With that out of the way, he pointed out a number of interesting points about the 01:
- The car may be similar to the Volvo XC40 (it was originally planned to be built at Volvo's plant in Ghent, Belgium), but it has different suspension tuning (focused on comfort), fewer powertrain options (1.5 liter, three-cylinder, either full-hybrid or rechargeable) a different interior and just two color choices (blue or black).
- Battery-only range on the plug-in hybrid model is 70 km (44 miles), Visser said, more than the XC40 Recharge.
- The subscription price remains 500 euros ($600) a month, but the retail price and options are being calculated to take advantage of local incentives. For example, only the plug-in model is being offered, at 41,500 euros, to qualify for government incentives and scrapping programs.
- The 01 has a different, satellite-based navigation system than the XC40. It can be activated by voice-recognition software that Lynk & CO has named Frank. ("Hey Frank, take me to the closest pizza restaurant" was Visser's example.)
Lynk & CO has promoted sharing as a way for owners or subscribers (the automaker prefers to call them "members") to defray their total cost of ownership. The cars can be made available through the central screen or via an app.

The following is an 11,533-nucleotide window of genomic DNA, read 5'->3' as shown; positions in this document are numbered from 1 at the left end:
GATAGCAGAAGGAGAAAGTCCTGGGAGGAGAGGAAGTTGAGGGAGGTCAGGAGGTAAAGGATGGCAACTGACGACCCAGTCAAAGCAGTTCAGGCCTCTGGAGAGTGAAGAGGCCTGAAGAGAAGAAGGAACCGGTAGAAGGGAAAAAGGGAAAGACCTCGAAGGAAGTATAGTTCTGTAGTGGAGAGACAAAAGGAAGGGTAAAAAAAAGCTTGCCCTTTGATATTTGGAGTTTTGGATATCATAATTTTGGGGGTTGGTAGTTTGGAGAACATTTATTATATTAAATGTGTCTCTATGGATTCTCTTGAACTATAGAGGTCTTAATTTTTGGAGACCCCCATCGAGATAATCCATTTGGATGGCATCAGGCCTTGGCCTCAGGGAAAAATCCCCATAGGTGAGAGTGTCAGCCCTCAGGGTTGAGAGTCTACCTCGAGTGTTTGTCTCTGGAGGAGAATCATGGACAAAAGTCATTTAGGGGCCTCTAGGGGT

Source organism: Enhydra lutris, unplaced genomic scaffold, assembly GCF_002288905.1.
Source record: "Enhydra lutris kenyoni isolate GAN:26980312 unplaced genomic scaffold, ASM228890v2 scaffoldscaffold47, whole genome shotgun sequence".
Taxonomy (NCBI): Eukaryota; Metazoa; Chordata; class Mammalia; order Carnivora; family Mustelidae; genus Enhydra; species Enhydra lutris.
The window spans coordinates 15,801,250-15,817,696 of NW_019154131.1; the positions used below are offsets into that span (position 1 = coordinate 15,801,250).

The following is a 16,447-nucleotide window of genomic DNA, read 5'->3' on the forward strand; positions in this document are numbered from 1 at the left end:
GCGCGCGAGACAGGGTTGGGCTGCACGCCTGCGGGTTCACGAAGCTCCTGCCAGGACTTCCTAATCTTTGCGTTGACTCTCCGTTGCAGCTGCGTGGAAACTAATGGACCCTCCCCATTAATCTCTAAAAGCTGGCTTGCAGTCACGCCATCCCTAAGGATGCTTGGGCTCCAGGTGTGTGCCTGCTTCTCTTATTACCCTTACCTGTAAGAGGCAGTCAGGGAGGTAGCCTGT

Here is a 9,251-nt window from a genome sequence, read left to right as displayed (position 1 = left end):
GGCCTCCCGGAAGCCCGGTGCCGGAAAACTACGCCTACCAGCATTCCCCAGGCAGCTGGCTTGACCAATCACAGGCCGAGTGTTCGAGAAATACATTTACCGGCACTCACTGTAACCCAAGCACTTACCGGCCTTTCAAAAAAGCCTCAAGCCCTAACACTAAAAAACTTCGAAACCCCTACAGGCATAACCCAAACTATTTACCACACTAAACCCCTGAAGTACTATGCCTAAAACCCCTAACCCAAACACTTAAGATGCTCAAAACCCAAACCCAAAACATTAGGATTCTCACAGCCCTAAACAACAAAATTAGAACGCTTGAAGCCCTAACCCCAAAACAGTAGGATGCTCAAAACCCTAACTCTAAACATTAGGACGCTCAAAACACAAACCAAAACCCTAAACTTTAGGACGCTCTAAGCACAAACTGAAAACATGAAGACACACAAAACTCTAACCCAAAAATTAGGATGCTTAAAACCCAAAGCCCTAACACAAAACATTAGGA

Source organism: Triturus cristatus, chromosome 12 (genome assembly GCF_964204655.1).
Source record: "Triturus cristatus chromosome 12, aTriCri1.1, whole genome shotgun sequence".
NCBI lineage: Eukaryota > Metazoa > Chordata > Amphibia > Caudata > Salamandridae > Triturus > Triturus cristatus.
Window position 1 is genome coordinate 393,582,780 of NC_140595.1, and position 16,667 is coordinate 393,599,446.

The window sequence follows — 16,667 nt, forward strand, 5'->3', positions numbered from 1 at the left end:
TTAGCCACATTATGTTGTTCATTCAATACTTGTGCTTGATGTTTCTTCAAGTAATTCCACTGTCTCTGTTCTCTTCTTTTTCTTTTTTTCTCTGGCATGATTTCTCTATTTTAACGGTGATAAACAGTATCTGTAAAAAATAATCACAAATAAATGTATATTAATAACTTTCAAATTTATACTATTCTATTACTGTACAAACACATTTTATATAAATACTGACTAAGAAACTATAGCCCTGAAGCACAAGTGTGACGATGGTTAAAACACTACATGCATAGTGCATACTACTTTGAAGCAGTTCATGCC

Visser clarified the handover process: If you are looking for a car, the app will send a notification of which ones are available, and their prices (set by the owner). You then choose a car, without having to personally talk to the owner, and your app becomes a "key" to unlock it.
"It's a very simple handover transaction that doesn't need direct communication between the borrower and the lender," is how Visser described it.
The 01 is not being positioned as a lower-priced or de-contented XC40, Visser said, but rather as alternative transportation. "We are not targeting any specific brand, and of course not Volvo," he said. "We think we are also targeting people who wouldn't have bought a car, who might use public transportation or Uber."